June 19, 2019: SS. GERVASE & PROTASE
June 19, 2019: COMMEMORATION OF SS. GERVASE & PROTASE, MARTYRS
Image: Ss. Gervase & Protase, appearing to St. Ambrose, by Philippe de Champaigne. Click on the image to enlarge.
For to them belongs the kingdom of heaven, who despising the life of this world, have obtained the rewards of the kingdom, and washed their garments in the blood of the Lamb.
O God, who by the yearly solemnity of thy holy Martyrs, Gervase and Protase, comfortest us thy people; mercifully grant, that, as we rejoice at their merits, we may likewise be encouraged by their example. Through our Lord Jesus Christ, Thy Son, who liveth and reigneth with Thee, in unity of the Holy Ghost, God, World without end. Amen.
Lesson – Wisdom, iii. 1-8
But the souls of the just are, in the hand of God, and the torment of death shall not touch them. In the sight of the unwise they seemed to die: and their departure was taken for misery: And their going away from us, for utter destruction: but they are in peace. And though in the sight of men they suffered torments, their hope is full of immortality. Afflicted in few things, in many they shall be well rewarded: because God hath tried them, and found them worthy of himself. As gold in the furnace he hath proved them, and as a victim of a holocaust he hath received them, and in time there shall be respect had to them. The just shall shine, and shall run to and fro like sparks among the reeds. They shall judge nations, and rule over people, and their Lord shall reign for ever.
The brief legend of these two Martyrs runs as follows:
Gervase and Protase were the sons of Vitalis and Valeria, who both testified even unto death, for the Lord Christ's sake, by martyrdom,—the father at Ravenna, and the mother at Milan. After the victory of their parents, Gervase and Protase gave all their inheritance to the poor, and set free their slaves. This act of theirs stirred up against them savage hatred, on the part of the heathen priests, and when the Count Astasius was about setting forth to war, they believed they had got a good occasion for the destruction of the two holy brethren. They persuaded Astasius that their gods had revealed to them that he had no chance of conquering in the war, unless he had first made Gervase and Protase to deny Christ, and to offer sacrifice to the gods. Being commanded so to do, they refused with horror, and Astasius then ordered Gervase to be beaten with rods until he died under the stripes, and Protase to be beaten with clubs and his head to be struck off. A servant of Christ named Philip took away their dead bodies by stealth and buried them in his own house; and in after times, St. Ambrose being warned of God, found them, and bestowed them in a hallowed and honourable place. They suffered at Milan, on the thirteenth of the kalends of July.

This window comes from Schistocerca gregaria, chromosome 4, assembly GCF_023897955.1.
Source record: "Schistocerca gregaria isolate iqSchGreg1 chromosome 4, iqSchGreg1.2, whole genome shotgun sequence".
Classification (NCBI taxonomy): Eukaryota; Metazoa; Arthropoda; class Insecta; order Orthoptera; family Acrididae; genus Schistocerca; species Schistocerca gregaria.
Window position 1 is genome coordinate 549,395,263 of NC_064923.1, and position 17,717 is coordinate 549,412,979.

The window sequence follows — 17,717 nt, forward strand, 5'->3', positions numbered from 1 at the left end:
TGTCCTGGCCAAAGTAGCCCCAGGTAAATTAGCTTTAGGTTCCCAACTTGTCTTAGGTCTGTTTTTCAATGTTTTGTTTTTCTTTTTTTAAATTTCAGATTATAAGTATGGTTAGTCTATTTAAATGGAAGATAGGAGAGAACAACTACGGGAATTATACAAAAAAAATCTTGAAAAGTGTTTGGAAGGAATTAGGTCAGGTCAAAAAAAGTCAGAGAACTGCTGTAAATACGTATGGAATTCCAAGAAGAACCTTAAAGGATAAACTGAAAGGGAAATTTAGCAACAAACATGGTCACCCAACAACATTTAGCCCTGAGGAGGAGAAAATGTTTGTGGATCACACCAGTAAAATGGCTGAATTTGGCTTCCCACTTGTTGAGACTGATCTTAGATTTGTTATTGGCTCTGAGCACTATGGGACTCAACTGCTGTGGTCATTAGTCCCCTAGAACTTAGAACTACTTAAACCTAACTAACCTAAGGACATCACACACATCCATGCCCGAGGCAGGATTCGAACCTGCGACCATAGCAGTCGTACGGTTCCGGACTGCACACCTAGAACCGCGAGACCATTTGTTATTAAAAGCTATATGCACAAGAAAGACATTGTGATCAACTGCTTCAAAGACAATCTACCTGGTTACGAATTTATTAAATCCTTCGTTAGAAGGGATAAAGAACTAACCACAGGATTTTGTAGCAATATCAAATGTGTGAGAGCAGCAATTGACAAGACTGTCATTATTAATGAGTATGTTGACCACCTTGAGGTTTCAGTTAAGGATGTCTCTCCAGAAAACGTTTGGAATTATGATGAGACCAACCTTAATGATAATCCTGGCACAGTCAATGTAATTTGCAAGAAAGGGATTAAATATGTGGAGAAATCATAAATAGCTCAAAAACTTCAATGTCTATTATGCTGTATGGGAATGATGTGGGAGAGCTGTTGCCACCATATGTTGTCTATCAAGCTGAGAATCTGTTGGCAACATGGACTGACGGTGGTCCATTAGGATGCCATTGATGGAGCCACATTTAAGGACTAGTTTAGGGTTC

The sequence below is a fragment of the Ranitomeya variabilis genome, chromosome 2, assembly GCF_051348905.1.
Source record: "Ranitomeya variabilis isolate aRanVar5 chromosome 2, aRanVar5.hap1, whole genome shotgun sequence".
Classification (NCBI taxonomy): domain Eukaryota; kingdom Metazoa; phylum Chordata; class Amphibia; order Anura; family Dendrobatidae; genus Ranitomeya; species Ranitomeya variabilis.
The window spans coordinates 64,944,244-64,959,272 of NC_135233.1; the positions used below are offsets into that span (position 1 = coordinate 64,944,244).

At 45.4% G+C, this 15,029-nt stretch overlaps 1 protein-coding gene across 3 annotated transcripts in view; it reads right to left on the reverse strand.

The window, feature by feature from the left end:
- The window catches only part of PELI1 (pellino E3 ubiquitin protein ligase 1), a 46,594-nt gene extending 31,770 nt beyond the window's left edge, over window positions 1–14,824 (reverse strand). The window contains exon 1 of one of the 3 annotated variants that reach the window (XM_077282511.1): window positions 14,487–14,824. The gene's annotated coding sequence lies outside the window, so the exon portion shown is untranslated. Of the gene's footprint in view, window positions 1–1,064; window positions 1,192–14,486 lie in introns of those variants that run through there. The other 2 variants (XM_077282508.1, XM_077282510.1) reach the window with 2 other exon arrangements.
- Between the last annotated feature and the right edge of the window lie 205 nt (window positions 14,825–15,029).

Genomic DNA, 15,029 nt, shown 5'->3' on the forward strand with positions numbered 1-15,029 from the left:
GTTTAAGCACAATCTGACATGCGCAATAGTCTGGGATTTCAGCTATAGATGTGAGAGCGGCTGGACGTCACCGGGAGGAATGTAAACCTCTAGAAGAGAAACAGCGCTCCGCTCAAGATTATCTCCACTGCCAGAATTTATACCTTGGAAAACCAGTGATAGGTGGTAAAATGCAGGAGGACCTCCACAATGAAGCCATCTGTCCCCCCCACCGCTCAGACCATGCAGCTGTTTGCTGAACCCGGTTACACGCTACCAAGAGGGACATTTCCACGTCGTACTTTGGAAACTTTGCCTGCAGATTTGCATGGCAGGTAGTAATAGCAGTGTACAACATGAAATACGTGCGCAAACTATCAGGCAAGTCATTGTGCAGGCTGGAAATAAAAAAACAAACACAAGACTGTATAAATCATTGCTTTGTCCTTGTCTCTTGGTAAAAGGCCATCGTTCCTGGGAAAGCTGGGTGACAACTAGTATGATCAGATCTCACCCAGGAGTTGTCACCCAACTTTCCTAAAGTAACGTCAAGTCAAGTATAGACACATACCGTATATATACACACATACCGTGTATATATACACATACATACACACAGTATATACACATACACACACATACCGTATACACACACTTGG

Another account of Ss. Gervase and Protase, and the Discovery of their Relics.
St. Ambrose calls these saints the protomartyrs of Milan. They seem to have suffered in the first persecution under Nero, or at latest under Domitian, and are said to have been the sons of Ss. Vitalis and Valeria, both martyrs, the first at Ravenna, the second at Milan. This latter city was the place which Ss. Gervasius and Protasius rendered illustrious by their glorious martyrdom and miracles. St. Ambrose assures us, that the divine grace prepared them a long time for their crown by the good example which they gave, and by the constancy with which they withstood the corruption of the world. He adds they were beheaded for the faith. They are said to have been twin brothers.
The faithful at Milan, in the fourth age, had lost the remembrance of these saints. Yet the martyrs had not ceased to assist that church in its necessities; and the discovery of their relics rescued it from the utmost danger. The Empress Justina, widow of Valentinian I and mother of Valentinian the Younger, who then reigned, and resided at Milan, was a violent abettor of Arianism, and used her utmost endeavours to expel St. Ambrose. The Arians did not hesitate to have recourse to the most horrible villanies and forgeries to compass that point. In so critical a conjuncture, our martyrs declared themselves the visible protectors of that distressed church. St. Austin, both in his twenty-second book Of the City of God, and in his Confessions, says, that God revealed to St Ambrose by a vision in a dream, the place where their relics lay. Paulinus, in his life of St. Ambrose, says, this was done by an apparition of the martyrs themselves. The bishop was going to dedicate a new church, the same which was afterwards called the Ambrosian basilic, and now St Ambrose the Great. The people desired him to do it with the same solemnity as he had already consecrated another church in the quarter near the gate that led to Rome, in honour of the holy apostles, in which he had laid a portion of their relics. He was at a loss to find relics for this second church. The bodies of Saints Gervasius and Protasius lay then unknown before the rails which enclosed the tomb of Ss. Nabor and Felix. St Ambrose caused this place to be dug up, and there found the bodies of two very big men, with their bones entire, and in their natural position, but the heads separated from their bodies, with a large quantity of blood, and all the marks which could be desired to ascertain the relics. [When St. Austin says the bodies were found entire, he means only that the bones were not broken, mouldered, or separated out of their places, as is clear from St. Ambrose; not that the flesh was incorrupt, as some have mistaken his meaning.]